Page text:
Using Robert Cialdini’s Five Weapons of Influence criteria, Bruce and Barry tell readers how they’ve managed to secure such a series of high powered, influential and well remunerated roles in companies like Qintex, HIH, AWB and OneTel, and how they became patrons of a variety of cultural institutions such as the Ballet and enjoy membership of some of the best Clubs in Australia.

Today, the final instalment.


Rule 10. Name Dropping

Who can prove that you don’t actually know Jamie Packer or Bill Gates? Name dropping can be used to devastating effect when used in moderation and at the right time.

For example, if you are at a dinner party with the Prime Minister and the talk comes around to technology, it is appropriate to comment that, “…when I last spoke to Bill (Gates) he told me that Windows Vista has special functions that make it easy for even politicians can use”.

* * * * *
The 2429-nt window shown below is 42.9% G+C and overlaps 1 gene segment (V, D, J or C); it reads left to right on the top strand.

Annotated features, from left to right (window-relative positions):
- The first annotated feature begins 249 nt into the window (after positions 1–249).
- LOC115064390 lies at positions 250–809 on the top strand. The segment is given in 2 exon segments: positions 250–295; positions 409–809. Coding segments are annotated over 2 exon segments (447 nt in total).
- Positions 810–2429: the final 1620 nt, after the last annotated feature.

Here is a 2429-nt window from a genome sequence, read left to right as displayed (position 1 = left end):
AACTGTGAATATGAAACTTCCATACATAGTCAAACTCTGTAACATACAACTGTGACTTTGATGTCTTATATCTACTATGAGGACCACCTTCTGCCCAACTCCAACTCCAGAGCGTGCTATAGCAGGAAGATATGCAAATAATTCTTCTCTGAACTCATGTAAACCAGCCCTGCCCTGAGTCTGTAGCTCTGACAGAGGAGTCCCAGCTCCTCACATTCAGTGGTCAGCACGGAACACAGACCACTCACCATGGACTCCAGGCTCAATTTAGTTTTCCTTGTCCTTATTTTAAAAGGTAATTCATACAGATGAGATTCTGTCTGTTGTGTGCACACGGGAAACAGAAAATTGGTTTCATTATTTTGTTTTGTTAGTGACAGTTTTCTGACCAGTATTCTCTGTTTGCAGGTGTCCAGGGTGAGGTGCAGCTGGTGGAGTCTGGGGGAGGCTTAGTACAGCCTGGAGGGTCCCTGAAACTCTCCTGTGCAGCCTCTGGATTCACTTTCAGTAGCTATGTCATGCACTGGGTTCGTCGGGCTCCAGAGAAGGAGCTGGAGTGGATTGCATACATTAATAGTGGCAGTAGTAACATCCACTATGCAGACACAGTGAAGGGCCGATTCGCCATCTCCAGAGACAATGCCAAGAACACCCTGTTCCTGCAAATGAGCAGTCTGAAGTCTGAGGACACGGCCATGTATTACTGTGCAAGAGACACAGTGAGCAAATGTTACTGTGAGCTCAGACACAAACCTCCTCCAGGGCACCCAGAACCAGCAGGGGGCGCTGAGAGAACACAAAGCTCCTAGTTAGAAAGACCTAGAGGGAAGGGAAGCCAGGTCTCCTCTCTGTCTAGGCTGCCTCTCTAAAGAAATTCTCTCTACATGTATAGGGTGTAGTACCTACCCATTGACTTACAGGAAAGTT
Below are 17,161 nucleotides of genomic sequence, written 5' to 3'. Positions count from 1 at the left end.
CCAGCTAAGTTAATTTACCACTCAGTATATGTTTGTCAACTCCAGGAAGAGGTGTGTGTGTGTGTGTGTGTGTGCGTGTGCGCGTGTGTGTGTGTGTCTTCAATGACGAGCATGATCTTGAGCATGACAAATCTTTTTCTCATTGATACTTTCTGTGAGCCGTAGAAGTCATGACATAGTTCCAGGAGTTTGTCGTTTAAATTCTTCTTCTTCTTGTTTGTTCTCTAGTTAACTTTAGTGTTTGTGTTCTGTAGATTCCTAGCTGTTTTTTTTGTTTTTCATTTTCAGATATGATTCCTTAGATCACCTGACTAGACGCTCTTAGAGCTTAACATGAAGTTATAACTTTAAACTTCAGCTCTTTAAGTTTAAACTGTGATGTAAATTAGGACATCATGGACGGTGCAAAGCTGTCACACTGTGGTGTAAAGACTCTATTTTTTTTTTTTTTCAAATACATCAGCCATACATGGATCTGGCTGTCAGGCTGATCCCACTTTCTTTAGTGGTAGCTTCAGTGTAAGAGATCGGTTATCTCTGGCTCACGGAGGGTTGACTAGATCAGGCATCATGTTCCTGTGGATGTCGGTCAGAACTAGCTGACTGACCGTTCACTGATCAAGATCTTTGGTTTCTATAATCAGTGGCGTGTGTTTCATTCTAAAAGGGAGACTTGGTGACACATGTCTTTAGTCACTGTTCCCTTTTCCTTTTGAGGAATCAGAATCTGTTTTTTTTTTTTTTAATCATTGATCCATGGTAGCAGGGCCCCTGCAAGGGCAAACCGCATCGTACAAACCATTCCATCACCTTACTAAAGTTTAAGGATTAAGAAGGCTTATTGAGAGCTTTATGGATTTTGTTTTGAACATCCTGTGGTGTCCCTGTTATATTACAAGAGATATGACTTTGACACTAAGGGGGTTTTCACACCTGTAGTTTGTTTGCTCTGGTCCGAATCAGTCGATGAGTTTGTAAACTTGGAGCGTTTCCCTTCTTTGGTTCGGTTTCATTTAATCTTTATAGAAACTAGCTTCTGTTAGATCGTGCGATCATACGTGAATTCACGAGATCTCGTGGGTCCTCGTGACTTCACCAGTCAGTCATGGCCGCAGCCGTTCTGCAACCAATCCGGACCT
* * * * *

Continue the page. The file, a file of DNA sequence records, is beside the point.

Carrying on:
Now Mr Howard, who still tells tales about when his house was first on the street with an electric toaster, will be impressed. In his mind you could well have met Bill Gates; the fact that you might know Bill Gates means you could be important and someone to know; and moreover anything to do with technology would scare him off so he will accept your assertions at face value. As a result you’ll likely be appointed to the Prime Minister’s Advisory Board on Science, Technology and Innovation, as a “well connected and experienced technology executive”.

However it would not be appropriate at a dinner party with Bill Gates to try to impress him with a story about how your Prime Minister was the first kid on the block with a toaster. This will do nothing for your career and will probably mean you won’t be invited to dinner again.